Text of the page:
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Staff, Fellows, and Contributors


Staff can be contacted via email, using the first letter of the first name and the full last name, at geneticsandsociety.org. Thus, John Doe would be jdoe[AT]geneticsandsociety[DOT]org.

Click on the name of each program staff member to see their talks, articles, news and blog posts.

Marcy Darnovsky, PhD, Executive Director, speaks and writes widely on the politics of human biotechnology, focusing on their social justice and public interest implications. Her articles have appeared in The Nation, Democracy, Harvard Law and Policy Review, The American Interest, Alternet, Science Progress, The Journal of Life Sciences, Modern Healthcare, Contraception, Bioethics Forum, Tikkun and many others. She has appeared on dozens of television, radio, and online news shows and has been interviewed and cited in hundreds of news and magazine articles. She has worked as an organizer and advocate in a range of environmental and progressive political movements, and taught courses at Sonoma State University and at California State University East Bay. Her Ph.D. is from the History of Consciousness program at the University of California, Santa Cruz.

Charles Garzón, Director of Finance and Administration, has many years of experience working with public policy and advocacy organizations. Most recent, he has been associated with a progressive policy think-tank and legal defense fund located in New York City. He holds a Bachelor's in Politics and Sociology as well as a Master's degree in Political Science with emphasis in international relations.

Jessica Cussins, Program Associate, graduated from UC Berkeley in May 2012, earning her B.A. with a major in Anthropology and a minor in Peace and Conflict Studies. She has experience working for a non-profit organization in the Bay Area addressing the issue of access to scientific education in public schools. She is interested in the intersection of biotechnologies with social justice, specifically in how assisted reproductive technologies and personal genomics/ biobanks blur the line between the personal and the corporate, and what the inequality that is currently prevalent in the use of, access to, and information about, biotechnologies will continue to mean for contemporary society. She is interested in looking not only at what these issues mean for individuals and their choices, but also at their broader societal consequences, specifically in regards to racial, gender, and economic disparities.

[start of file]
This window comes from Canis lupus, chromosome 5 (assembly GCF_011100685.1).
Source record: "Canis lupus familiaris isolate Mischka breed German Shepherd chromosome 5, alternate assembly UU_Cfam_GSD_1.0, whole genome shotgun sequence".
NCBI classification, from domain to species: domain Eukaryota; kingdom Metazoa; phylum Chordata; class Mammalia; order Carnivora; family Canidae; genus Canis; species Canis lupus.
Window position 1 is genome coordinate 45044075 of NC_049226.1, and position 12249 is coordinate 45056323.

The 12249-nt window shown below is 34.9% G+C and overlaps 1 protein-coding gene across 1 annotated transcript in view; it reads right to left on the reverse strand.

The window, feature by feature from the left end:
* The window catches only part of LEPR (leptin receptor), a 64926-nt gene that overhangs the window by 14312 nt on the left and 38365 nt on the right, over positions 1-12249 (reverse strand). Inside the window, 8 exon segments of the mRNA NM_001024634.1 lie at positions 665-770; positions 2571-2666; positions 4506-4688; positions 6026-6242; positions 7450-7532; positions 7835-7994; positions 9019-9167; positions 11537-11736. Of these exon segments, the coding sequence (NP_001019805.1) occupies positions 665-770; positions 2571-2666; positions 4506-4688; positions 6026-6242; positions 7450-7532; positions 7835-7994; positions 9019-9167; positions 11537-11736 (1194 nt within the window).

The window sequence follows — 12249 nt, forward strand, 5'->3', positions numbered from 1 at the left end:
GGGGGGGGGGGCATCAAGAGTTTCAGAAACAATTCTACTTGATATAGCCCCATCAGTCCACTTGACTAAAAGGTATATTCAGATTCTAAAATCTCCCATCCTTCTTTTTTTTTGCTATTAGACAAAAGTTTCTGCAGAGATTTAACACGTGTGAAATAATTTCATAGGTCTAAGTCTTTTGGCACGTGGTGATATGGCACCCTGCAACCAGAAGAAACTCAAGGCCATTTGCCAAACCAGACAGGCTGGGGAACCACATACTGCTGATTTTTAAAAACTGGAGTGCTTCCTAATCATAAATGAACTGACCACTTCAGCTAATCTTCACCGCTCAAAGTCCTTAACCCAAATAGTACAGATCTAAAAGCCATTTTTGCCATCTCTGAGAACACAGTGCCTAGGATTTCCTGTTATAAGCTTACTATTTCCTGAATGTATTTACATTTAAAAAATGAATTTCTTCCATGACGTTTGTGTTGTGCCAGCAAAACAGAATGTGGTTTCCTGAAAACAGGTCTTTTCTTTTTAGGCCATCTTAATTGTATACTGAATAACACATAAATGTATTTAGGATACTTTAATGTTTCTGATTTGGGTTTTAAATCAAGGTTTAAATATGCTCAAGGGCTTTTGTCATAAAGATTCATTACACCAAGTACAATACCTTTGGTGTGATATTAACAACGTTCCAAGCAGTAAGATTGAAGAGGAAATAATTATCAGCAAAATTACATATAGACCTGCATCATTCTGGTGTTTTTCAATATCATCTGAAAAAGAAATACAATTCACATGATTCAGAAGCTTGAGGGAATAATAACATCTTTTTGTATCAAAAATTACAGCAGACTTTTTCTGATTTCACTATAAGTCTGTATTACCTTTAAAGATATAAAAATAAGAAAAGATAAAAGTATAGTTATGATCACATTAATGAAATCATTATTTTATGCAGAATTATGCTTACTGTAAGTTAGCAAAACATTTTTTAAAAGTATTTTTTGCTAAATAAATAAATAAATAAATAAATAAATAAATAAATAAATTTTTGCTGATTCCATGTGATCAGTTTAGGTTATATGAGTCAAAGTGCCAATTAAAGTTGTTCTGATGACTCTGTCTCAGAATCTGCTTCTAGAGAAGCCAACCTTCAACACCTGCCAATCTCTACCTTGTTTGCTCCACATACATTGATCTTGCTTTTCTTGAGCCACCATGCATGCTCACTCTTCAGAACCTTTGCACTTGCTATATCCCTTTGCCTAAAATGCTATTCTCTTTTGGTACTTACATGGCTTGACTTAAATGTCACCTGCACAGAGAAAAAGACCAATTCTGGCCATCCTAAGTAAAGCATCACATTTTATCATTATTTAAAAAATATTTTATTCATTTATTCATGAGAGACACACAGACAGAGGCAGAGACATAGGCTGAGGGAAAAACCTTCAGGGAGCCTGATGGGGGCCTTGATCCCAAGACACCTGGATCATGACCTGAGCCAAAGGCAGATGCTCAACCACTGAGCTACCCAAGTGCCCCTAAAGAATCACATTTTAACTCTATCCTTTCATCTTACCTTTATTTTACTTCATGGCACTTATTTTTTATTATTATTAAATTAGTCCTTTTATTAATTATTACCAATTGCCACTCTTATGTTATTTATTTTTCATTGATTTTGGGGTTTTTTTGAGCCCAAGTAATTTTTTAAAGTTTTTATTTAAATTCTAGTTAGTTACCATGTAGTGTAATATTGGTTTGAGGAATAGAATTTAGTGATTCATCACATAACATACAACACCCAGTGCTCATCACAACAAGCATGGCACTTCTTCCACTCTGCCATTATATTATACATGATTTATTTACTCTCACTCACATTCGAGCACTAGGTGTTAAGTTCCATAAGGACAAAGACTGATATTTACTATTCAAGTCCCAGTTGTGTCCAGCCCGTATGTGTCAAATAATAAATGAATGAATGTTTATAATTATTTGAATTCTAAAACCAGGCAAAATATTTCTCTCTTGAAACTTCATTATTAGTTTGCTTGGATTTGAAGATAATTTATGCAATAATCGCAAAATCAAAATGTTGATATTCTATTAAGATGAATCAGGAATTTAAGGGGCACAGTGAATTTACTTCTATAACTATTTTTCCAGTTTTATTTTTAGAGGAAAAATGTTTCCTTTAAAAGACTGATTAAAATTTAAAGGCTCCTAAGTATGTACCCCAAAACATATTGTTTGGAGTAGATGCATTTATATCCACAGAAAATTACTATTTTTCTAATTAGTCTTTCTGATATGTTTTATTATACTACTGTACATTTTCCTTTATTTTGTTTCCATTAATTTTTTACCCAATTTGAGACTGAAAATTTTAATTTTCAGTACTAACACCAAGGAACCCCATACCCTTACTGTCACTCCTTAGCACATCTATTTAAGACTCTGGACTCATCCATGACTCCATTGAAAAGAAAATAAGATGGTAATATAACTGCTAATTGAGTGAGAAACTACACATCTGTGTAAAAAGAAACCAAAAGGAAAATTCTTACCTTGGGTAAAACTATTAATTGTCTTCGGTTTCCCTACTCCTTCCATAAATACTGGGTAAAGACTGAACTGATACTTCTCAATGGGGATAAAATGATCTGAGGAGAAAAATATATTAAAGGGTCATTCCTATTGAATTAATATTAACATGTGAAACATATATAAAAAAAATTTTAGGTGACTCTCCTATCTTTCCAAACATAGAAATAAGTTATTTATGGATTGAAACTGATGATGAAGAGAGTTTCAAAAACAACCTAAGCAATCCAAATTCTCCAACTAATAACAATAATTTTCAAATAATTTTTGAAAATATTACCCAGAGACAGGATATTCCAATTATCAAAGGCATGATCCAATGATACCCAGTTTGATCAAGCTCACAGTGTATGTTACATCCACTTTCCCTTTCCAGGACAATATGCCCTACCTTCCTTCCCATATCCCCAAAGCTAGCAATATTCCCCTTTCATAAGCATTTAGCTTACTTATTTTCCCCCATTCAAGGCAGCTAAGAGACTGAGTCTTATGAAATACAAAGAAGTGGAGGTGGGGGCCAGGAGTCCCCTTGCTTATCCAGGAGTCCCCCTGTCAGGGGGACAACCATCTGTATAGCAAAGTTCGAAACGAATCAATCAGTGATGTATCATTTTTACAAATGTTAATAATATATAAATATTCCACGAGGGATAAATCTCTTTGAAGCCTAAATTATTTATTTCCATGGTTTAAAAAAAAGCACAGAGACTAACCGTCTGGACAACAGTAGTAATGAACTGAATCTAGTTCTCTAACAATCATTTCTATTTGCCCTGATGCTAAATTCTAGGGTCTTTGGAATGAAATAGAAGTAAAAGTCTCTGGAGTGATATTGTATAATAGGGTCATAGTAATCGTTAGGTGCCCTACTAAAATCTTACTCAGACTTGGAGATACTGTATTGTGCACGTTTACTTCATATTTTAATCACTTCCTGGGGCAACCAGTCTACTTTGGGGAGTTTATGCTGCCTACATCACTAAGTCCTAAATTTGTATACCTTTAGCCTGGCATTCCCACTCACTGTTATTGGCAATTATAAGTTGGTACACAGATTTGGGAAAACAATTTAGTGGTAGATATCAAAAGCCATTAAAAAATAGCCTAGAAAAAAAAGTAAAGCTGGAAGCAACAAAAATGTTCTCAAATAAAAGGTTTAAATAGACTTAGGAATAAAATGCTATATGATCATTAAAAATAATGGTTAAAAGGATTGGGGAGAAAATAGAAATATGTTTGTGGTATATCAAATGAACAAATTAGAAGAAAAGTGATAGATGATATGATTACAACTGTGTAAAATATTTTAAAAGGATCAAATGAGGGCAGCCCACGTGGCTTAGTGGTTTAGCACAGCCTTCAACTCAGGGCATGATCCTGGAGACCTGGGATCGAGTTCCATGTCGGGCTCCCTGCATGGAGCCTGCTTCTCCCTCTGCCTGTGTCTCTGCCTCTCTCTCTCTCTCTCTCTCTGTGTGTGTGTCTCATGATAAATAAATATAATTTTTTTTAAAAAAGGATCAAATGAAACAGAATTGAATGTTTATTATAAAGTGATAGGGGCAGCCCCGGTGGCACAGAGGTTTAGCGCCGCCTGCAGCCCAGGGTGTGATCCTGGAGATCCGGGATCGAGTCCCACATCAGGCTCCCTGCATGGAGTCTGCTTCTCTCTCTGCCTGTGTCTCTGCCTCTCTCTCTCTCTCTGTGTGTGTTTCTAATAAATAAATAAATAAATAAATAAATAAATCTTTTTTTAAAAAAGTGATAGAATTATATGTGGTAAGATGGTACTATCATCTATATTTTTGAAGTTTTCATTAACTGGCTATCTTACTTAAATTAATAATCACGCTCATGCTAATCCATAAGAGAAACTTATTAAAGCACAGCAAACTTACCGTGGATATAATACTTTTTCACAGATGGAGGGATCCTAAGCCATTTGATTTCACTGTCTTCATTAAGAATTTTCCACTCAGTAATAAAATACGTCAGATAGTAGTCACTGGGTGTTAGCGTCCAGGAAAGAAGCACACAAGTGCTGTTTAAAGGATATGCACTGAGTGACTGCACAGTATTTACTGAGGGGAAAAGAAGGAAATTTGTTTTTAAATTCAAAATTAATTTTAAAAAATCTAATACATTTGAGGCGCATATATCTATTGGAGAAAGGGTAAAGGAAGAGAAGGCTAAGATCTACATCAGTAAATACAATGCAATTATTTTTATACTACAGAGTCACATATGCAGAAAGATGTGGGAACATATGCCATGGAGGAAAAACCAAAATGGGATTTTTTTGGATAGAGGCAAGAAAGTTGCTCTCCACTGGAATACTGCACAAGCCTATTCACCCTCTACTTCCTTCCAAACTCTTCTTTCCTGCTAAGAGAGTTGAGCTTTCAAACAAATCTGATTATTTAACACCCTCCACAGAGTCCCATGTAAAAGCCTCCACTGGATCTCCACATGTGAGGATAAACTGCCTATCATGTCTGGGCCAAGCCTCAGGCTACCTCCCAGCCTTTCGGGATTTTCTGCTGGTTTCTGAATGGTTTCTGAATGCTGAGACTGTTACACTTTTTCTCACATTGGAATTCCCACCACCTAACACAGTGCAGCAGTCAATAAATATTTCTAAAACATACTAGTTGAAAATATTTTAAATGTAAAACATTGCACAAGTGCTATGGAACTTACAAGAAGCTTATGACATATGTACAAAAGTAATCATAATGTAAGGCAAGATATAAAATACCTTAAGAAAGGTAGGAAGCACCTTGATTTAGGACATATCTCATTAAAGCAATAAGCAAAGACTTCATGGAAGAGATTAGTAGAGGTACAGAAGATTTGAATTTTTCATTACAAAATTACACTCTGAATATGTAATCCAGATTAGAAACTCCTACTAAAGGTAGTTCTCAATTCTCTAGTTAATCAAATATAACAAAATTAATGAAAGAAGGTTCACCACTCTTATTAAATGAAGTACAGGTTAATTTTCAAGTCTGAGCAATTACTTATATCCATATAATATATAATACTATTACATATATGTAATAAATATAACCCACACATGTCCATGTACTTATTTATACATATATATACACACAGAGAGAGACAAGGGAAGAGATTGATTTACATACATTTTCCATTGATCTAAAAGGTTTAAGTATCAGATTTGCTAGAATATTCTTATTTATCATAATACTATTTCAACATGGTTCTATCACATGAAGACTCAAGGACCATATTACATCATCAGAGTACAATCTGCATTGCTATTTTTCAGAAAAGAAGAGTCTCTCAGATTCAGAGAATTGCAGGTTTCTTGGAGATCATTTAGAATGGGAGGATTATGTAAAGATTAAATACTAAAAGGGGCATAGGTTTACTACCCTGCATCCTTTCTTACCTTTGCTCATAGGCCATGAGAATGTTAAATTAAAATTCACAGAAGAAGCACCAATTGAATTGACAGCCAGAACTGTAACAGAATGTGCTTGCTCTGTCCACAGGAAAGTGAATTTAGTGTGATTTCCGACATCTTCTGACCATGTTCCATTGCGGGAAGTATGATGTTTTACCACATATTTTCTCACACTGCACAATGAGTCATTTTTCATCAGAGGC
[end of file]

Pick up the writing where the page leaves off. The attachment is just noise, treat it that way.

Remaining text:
Fellows

Osagie K. Obasogie, JD, PhD, is Senior Fellow at the Center for Genetics and Society. He is Professor of Law at the University of California, Hastings College of Law in San Francisco with a joint appointment at the University of California, San Francisco (UCSF) Department of Social and Behavioral Sciences. His writings have spanned both academic and public outlets, with journal articles in the Stanford Journal of Civil Rights and Civil Liberties, the Journal of Law, Medicine, and Ethics, and Trends in Pharmacological Sciences along with commentaries in Slate, Los Angeles Times, Boston Globe, San Francisco Chronicle, and New Scientist among others. He contributes regularly to CGS’s blog Biopolitical Times and is the former director of CGS’s Project on Bioethics, Law, and Society. Obasogie received his B.A. with distinction from Yale University, his J.D. from Columbia Law School where he was a Harlan Fiske Stone Scholar, and his Ph.D. in Sociology from the University of California, Berkeley where he was a fellow with the National Science Foundation.

Blog contributors

Pete Shanks MA, attended Oxford University, where he studied Philosophy, Politics and Economics, and moved to California in the mid-1970s. He has been active in a range of local and international political movements, while mostly making his living in the publishing industry, especially on the production side; he enjoys the craft of bookmaking. Appalled by the eugenic possibilities of biotechnology, he has worked with the Center for Genetics and Society since its earliest days. He is the author of Human Genetic Engineering: A Guide for Activists, Skeptics, and the Very Perplexed (Nation Books) and a regular contributor to Biopolitical Times.

Emeritus

Richard Hayes, PhD, is currently visiting scholar at the University of California at Berkeley College of Natural Resources / Energy and Resources Group.  He was founding executive director of the Center for Genetics and Society, serving in that role from 2001 through 2012. He has written and spoken widely concerning democratic governance of science and technology, economic inequality, and the need for social oversight of the new human biotechnologies. Hayes has been active in social and political organizing since his student days at UC Berkeley in the 1960s. In the 1970s he worked as a community organizer with a wide range of progressive organizations. In the early 1980s he served as executive director of the San Francisco Democratic Party and ran the electoral field operations for the late Congressmembers Phillip Burton and Sala Burton. From 1983 through 1992 he served on the national staff of the Sierra Club, first as assistant political director and then as national director of volunteer development. In the early 1990s he was chair of the Sierra Club's Global Warming Campaign Committee. In 1999 he began the work that lead to the creation of the Center for Genetics and Society in 2001. He holds a PhD in Energy and Resources from the University of California at Berkeley. His current website is For A Human Future.


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